Polls also analyzed if health care and the reform play an important role in this election. Virtually all major polls find that the economy and the creation of jobs are at the forefront of voters’ minds. An ABC/Washington Post poll in May 2012 asked voters “What is the single most important issue in your choice for president?” The open-ended question was answered by 52 percent of respondents with the economy or jobs. While health care and the repeal of the law came in as the next most important issue, it was a very distant second with 7 percent. A recent analysis on “Understanding Health Care in the 2012 Election,” which appeared in The New England Journal of Medicine in October, looked at health care and the health care reform’s impact on voter preferences. This study found that if a question was not open-ended, but respondents were presented with a choice of issues, 20 percent “named ‘health care and Medicare’ as the most important issue in their 2012 voting choice.” While this is again far behind the economy and jobs (cited by 51 percent as the most important issue), the study also noted that “this is the highest that health care has been ranked as a presidential election issue since 1992.” Additionally, the study also found that 81 percent of voters consider health care to be a very important issue in the election if not their top concern. The polls and study show that while Americans are deeply divided about the health care reform, the economy remains the top concern and deciding factor for a majority of voters. However, the ACA as well as any decisions on the health care system in the U.S. have economic and financial consequences for businesses, citizens, and the federal budget.
Health Care After the Election – The Role of Washington…
Some key provisions of the ACA are phased in only after the presidential election: Barring health care insurance companies from discriminating adults based on pre-existing conditions or gender, for example, will only take effect in 2014. Additionally, the insurance exchanges will also only be established the same year. The insurance exchanges, a major component of the health care law, and other aspects will also only be established between 2013 and 2015.
Thus, the elections in 2012 will be a factor not only in the potential repeal of the health care reform overall, but also in the implementation of further aspects of the law from 2010. The administration and its agencies direct the provisions of the health care reform through rulemaking. But many of the rules on the ACA and even the 2014 implementation phase have already been finalized. Timothy Jost notes in his article “Dismantling the Affordable Care Act: What Could a President Romney and Hill Republicans Do?” that “a new administration could not simply ignore these rules […] [and] it could also not promulgate rules that do not comply with the ACA.” He does point out, however, that any new administration has discretion in issuing guidance. A Romney administration’s guidance for implementing the ACA would differ considerably from a second Obama administration.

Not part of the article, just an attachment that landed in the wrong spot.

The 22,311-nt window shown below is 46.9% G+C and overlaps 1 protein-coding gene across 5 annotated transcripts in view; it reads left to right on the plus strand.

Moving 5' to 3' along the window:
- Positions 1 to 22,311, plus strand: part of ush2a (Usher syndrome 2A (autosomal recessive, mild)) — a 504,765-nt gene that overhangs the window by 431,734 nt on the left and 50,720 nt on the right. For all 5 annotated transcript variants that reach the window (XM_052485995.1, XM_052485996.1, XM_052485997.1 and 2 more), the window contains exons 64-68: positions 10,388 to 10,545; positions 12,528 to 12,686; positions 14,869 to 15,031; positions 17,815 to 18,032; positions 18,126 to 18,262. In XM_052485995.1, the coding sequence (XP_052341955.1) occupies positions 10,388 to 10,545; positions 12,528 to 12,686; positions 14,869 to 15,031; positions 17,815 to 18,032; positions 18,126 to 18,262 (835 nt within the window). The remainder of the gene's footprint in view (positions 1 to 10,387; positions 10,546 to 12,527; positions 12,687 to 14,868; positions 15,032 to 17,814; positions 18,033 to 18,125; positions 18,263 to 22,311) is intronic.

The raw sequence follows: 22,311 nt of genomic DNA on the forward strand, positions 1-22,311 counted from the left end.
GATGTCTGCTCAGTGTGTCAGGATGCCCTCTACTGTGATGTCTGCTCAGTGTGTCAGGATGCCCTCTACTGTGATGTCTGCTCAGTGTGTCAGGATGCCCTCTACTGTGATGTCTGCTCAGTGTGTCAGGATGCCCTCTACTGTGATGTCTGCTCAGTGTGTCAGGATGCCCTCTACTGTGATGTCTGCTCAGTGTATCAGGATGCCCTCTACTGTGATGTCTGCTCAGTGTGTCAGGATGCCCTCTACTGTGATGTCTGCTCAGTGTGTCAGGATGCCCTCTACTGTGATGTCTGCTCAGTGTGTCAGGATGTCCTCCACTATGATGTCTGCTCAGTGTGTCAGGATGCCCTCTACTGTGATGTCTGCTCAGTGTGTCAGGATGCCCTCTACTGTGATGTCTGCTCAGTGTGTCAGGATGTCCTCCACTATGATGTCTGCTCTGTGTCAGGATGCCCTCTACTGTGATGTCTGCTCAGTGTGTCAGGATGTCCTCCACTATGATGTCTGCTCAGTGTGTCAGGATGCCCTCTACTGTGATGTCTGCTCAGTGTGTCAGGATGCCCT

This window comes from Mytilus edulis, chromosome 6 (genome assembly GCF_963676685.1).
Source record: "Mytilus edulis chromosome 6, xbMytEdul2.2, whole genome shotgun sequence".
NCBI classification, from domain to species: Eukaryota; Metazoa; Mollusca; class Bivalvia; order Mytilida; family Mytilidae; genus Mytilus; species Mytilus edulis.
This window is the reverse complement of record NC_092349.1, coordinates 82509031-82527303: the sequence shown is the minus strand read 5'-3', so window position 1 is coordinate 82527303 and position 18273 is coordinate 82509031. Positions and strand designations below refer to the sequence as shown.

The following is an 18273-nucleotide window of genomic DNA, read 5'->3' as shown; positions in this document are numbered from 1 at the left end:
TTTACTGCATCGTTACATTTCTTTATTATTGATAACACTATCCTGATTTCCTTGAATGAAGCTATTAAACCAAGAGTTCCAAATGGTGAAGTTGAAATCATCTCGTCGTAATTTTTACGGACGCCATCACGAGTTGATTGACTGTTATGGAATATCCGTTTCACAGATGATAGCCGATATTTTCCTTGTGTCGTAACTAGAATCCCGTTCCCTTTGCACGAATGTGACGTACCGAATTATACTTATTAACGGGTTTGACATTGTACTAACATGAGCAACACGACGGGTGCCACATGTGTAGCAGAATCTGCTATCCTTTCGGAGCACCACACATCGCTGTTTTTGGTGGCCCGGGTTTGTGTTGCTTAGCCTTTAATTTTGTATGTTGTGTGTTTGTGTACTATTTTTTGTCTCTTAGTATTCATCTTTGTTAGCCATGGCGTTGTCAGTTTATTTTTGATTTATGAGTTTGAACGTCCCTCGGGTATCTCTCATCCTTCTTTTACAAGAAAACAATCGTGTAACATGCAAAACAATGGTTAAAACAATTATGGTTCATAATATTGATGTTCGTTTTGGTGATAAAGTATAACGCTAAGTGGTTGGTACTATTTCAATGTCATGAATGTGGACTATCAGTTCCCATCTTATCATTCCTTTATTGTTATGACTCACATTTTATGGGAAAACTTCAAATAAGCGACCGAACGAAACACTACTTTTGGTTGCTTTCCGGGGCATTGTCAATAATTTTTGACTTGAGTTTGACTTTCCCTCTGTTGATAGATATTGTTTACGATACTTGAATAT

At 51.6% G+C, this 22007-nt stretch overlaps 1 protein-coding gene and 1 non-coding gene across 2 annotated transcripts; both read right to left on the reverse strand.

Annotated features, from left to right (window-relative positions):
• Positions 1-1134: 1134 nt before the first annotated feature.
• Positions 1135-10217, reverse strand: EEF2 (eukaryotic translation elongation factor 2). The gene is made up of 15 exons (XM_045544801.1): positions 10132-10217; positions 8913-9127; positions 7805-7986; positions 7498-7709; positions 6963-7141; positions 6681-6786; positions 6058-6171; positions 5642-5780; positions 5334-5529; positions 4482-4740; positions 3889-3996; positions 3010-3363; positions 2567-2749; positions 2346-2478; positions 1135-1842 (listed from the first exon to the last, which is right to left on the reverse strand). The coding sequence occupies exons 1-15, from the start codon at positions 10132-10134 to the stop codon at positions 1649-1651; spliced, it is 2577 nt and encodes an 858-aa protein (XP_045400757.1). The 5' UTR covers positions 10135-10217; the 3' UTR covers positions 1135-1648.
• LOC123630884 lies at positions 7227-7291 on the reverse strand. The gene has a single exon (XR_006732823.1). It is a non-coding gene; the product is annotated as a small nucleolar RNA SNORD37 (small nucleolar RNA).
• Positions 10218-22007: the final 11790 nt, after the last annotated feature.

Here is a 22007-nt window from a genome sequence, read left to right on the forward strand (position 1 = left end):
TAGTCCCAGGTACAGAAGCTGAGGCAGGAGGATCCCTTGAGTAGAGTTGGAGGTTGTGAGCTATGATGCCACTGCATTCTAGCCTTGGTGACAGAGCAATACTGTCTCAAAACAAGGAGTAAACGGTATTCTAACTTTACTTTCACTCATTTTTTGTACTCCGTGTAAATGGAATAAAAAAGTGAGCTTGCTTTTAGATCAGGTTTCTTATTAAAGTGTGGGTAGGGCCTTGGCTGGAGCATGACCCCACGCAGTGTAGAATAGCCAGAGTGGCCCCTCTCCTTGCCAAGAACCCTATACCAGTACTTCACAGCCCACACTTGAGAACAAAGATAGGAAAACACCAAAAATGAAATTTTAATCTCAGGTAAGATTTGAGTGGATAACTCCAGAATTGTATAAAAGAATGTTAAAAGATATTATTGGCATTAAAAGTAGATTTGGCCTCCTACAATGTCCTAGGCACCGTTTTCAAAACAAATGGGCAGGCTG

Only Congressional action can repeal the ACA. It is therefore important to not only focus on the presidential elections, but also on the Congressional races. RollCall assessed the races in the U.S. Senate and House the following: Nine races for the U.S. Senate, in which a third of the Senators face election every four years, are considered toss-up races: Arizona, Connecticut, Indiana, Massachusetts, Montana, Nevada, North Dakota, Virginia, and Wisconsin. Twenty-four other races can be counted as leaning, likely, or safe for the Democratic or Republican Party, including two independent Senators. Thirty Democratic and thirty-seven Republican Senators do not face an election campaign this year. In the U.S. House, where all Representatives face re-election every two years, twenty-seven races are qualified as toss-up races. Twenty-five races are leaning or will likely go to Democrats, twenty-six races to Republicans. 159 and 198 races are considered safe for Democrats and Republicans, respectively. In the U.S. Senate, fifty-one seats provide a party with the majority, but sixty votes are required to override the President’s veto, as well as for several procedural votes (e.g., to end debate or to override a filibuster). In the U.S. House, 218 seats are needed for the majority. Analysts are predicting that the U.S. House will remain Republican and that the U.S. Senate will continue to have a Democratic majority. However, neither party will most likely surpass sixty votes in the U.S. Senate, making it highly unlikely that the ACA will be repealed even under a President Romney.
…and of the States